Eye glasses: law exempting sellers of ready-to-wear glasses from regulations forbidding opticians to fit or replace lenses without prescriptions from ophthalmologist or optometrist and from restrictions on solicitation of sale of eye glasses by use of advertising matter. Williamson v. Lee Optical Co., 348 U.S. 483 (1955).
Fish processing: stricter regulation of reduction of fish to flour or meal than of canning. Bayside Fish Co. v. Gentry, 297 U.S. 422 (1936).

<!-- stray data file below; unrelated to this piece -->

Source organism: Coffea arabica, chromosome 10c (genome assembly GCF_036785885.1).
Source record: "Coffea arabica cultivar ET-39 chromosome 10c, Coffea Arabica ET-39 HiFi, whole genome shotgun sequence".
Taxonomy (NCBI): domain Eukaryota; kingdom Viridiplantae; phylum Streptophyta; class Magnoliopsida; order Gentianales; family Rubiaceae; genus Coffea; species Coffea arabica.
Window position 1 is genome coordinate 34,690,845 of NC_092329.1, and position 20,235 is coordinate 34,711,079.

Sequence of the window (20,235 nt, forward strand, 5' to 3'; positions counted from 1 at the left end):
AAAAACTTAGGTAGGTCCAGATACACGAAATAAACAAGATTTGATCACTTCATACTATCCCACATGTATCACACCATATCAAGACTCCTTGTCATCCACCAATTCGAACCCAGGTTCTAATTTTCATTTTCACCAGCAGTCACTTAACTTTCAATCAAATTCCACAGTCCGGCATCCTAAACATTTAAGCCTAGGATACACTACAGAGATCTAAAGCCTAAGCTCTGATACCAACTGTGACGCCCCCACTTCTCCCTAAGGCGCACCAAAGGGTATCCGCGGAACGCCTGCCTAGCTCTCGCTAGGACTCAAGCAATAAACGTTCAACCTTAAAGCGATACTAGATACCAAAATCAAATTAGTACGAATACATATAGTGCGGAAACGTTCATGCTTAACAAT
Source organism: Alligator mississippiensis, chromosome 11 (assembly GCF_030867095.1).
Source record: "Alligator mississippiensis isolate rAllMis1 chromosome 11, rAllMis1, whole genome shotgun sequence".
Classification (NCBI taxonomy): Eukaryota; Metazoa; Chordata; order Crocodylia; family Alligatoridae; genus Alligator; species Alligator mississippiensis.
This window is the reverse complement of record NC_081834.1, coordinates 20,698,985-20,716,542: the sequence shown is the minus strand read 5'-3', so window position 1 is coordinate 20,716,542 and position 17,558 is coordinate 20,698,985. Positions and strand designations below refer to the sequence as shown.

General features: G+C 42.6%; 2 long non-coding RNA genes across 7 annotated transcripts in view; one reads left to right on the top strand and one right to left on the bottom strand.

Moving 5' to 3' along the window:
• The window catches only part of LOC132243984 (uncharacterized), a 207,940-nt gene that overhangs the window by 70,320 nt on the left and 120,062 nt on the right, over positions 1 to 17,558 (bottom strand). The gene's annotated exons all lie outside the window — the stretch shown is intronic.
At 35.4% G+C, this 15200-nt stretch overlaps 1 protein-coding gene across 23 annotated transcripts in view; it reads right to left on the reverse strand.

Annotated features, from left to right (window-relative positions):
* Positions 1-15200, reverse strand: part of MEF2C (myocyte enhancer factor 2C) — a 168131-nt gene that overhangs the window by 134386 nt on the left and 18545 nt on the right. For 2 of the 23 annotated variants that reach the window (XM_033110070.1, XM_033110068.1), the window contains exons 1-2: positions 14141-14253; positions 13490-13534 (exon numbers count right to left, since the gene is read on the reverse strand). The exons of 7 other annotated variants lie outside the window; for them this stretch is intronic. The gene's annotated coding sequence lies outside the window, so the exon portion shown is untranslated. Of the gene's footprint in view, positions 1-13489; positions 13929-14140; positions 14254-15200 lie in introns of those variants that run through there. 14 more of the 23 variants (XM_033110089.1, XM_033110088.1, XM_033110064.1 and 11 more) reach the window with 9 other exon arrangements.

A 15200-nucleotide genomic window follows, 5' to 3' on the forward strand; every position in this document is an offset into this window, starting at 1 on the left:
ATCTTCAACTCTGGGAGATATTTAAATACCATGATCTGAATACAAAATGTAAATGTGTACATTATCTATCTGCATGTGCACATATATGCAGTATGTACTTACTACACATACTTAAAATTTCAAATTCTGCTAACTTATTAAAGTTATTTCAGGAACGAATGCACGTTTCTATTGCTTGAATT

Food: bread sold in loaves must be of prescribed standard sizes, Schmidinger v. Chicago, 226 U.S. 578 (1913); food preservatives containing boric acid may not be sold, Price v. Illinois, 238 U.S. 446 (1915); lard not sold in bulk must be put up in containers holding 1, 3, or 5 pounds or some whole multiple thereof, Armour & Co. v. North Dakota, 240 U.S. 510 (1916); milk industry may be placed in a special class for regulation, Lieberman v. Van De Carr, 199 U.S. 552 (1905); vendors producing milk outside city may be classified separately, Adams v. Milwaukee, 228 U.S. 572 (1913); producing and nonproducing vendors may be distinguished in milk regulations, St. John v. New York, 201 U.S. 633 (1906); different minimum and maximum milk prices may be fixed for distributors and storekeepers, Nebbia v. New York, 291 U.S. 502 (1934); price differential may be granted for sellers of milk not having a well advertised trade name, Borden’s Farm Products Co. v. Ten Eyck, 297 U.S. 251 (1936); oleomargarine colored to resemble butter may be prohibited, Capital City Dairy Co. v. Ohio, 183 U.S. 238 (1902); table syrups may be required to be so labeled and disclose identity and proportion of ingredients, Corn Products Ref. Co. v. Eddy, 249 U.S. 427 (1919)